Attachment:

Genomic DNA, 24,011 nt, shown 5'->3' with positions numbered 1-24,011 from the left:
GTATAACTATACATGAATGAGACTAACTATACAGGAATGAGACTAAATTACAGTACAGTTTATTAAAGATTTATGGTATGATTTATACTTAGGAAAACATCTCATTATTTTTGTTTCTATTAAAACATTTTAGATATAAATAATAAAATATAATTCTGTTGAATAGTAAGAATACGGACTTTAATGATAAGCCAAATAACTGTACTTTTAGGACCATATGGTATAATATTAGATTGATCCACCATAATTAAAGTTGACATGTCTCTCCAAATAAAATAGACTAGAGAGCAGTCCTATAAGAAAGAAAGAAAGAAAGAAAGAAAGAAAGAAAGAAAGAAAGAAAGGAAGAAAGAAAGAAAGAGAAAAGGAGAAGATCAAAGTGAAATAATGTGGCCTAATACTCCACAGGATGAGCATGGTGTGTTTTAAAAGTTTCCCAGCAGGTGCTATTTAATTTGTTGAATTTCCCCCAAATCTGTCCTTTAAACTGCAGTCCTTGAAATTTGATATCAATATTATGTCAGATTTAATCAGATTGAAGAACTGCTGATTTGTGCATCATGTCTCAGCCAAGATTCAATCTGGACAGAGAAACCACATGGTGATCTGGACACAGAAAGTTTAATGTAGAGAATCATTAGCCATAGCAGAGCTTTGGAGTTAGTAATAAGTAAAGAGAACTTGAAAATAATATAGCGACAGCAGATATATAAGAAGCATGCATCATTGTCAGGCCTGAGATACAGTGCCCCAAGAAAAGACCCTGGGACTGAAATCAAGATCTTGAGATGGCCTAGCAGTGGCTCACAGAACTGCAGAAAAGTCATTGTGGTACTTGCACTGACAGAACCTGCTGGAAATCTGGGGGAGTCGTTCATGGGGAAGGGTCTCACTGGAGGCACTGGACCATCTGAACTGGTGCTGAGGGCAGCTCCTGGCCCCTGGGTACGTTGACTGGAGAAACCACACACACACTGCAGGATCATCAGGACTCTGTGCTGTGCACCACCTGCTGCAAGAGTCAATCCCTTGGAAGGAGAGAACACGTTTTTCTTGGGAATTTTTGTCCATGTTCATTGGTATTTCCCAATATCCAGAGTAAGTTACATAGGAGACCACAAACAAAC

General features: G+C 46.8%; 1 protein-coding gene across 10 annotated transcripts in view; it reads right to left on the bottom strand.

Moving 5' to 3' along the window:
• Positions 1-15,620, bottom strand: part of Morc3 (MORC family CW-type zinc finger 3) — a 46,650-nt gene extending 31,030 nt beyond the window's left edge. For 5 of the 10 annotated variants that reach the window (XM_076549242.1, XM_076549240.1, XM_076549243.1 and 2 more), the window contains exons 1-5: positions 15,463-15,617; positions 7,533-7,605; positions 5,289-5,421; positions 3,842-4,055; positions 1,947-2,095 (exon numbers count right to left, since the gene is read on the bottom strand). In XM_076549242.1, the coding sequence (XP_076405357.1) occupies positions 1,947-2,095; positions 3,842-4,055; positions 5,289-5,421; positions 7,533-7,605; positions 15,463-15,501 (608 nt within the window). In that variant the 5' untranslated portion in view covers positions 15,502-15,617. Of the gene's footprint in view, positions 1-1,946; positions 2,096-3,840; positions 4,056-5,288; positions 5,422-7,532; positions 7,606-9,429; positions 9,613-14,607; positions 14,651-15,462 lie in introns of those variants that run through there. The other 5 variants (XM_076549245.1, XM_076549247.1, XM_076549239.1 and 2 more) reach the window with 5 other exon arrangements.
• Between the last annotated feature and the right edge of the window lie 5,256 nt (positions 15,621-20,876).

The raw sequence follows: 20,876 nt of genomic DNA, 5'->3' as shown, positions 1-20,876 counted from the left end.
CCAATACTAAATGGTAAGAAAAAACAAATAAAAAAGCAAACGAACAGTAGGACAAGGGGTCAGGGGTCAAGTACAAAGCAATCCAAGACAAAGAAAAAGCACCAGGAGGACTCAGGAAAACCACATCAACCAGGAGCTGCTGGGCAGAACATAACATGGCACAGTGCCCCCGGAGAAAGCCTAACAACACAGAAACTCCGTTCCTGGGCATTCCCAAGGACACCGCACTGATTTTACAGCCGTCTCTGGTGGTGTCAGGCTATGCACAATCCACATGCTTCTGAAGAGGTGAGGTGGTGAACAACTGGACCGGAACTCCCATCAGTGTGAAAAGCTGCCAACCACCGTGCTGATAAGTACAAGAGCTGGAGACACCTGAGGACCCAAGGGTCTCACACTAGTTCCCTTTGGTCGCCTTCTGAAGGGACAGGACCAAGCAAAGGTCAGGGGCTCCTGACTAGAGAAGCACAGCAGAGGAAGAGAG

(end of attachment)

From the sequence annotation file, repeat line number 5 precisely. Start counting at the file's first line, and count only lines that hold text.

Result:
• Positions 1-15,620, bottom strand: part of Morc3 (MORC family CW-type zinc finger 3) — a 46,650-nt gene extending 31,030 nt beyond the window's left edge. For 5 of the 10 annotated variants that reach the window (XM_076549242.1, XM_076549240.1, XM_076549243.1 and 2 more), the window contains exons 1-5: positions 15,463-15,617; positions 7,533-7,605; positions 5,289-5,421; positions 3,842-4,055; positions 1,947-2,095 (exon numbers count right to left, since the gene is read on the bottom strand). In XM_076549242.1, the coding sequence (XP_076405357.1) occupies positions 1,947-2,095; positions 3,842-4,055; positions 5,289-5,421; positions 7,533-7,605; positions 15,463-15,501 (608 nt within the window). In that variant the 5' untranslated portion in view covers positions 15,502-15,617. Of the gene's footprint in view, positions 1-1,946; positions 2,096-3,840; positions 4,056-5,288; positions 5,422-7,532; positions 7,606-9,429; positions 9,613-14,607; positions 14,651-15,462 lie in introns of those variants that run through there. The other 5 variants (XM_076549245.1, XM_076549247.1, XM_076549239.1 and 2 more) reach the window with 5 other exon arrangements.